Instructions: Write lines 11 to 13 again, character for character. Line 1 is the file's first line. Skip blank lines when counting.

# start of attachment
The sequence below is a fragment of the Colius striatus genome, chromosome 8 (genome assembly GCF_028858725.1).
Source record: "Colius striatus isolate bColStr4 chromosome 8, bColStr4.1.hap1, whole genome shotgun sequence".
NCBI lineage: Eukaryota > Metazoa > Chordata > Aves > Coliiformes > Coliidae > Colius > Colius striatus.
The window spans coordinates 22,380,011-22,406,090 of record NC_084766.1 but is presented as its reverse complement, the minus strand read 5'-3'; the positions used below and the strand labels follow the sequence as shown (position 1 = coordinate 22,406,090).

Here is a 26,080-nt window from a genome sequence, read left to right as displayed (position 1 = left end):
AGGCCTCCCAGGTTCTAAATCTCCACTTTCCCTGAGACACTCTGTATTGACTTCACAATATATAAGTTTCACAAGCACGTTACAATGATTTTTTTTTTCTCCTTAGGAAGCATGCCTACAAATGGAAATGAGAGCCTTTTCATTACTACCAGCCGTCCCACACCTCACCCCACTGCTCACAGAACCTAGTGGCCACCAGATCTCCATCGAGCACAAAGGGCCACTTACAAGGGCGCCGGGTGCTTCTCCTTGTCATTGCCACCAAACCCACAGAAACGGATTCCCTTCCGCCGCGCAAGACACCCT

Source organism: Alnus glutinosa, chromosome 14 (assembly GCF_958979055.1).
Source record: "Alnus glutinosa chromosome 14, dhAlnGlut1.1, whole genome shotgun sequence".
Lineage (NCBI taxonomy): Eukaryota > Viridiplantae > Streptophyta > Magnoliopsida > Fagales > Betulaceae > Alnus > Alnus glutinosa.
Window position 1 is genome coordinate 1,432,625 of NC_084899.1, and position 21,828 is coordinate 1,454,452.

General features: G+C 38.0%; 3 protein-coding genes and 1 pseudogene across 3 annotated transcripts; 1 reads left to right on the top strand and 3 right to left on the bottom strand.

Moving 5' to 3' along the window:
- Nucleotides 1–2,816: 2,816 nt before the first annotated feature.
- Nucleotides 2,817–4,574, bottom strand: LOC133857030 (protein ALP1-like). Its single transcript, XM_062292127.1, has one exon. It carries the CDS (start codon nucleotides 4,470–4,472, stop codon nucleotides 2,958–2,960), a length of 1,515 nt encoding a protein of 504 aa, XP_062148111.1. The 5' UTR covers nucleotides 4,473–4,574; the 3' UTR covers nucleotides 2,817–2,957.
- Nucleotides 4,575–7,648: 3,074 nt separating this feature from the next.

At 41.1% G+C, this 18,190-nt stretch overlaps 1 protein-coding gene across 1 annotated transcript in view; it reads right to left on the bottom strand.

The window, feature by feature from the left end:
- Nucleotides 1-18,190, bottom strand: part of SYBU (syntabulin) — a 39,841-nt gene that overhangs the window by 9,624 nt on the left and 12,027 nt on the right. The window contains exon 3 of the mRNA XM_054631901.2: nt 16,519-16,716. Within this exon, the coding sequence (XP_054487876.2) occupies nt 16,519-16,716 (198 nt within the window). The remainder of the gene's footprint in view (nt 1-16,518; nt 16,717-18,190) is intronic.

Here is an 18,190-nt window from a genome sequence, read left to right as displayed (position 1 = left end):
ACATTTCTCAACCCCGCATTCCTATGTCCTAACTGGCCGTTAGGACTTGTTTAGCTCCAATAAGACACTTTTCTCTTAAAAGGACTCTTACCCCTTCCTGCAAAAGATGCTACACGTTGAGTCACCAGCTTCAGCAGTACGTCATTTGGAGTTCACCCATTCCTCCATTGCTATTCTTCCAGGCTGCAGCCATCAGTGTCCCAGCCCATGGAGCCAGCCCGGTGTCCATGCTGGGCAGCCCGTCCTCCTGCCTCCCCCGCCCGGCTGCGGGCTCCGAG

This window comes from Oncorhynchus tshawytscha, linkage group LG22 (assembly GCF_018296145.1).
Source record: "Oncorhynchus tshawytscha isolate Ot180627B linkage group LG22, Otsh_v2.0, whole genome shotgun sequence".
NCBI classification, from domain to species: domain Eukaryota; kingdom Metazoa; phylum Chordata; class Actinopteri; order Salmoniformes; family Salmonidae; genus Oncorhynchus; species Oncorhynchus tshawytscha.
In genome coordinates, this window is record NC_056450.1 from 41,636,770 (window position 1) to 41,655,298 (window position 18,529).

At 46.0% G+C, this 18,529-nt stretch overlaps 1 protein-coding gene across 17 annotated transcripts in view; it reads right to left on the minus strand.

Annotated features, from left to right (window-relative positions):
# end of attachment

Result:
General features: G+C 38.0%; 3 protein-coding genes and 1 pseudogene across 3 annotated transcripts; 1 reads left to right on the top strand and 3 right to left on the bottom strand.

Moving 5' to 3' along the window:
- Nucleotides 1–2,816: 2,816 nt before the first annotated feature.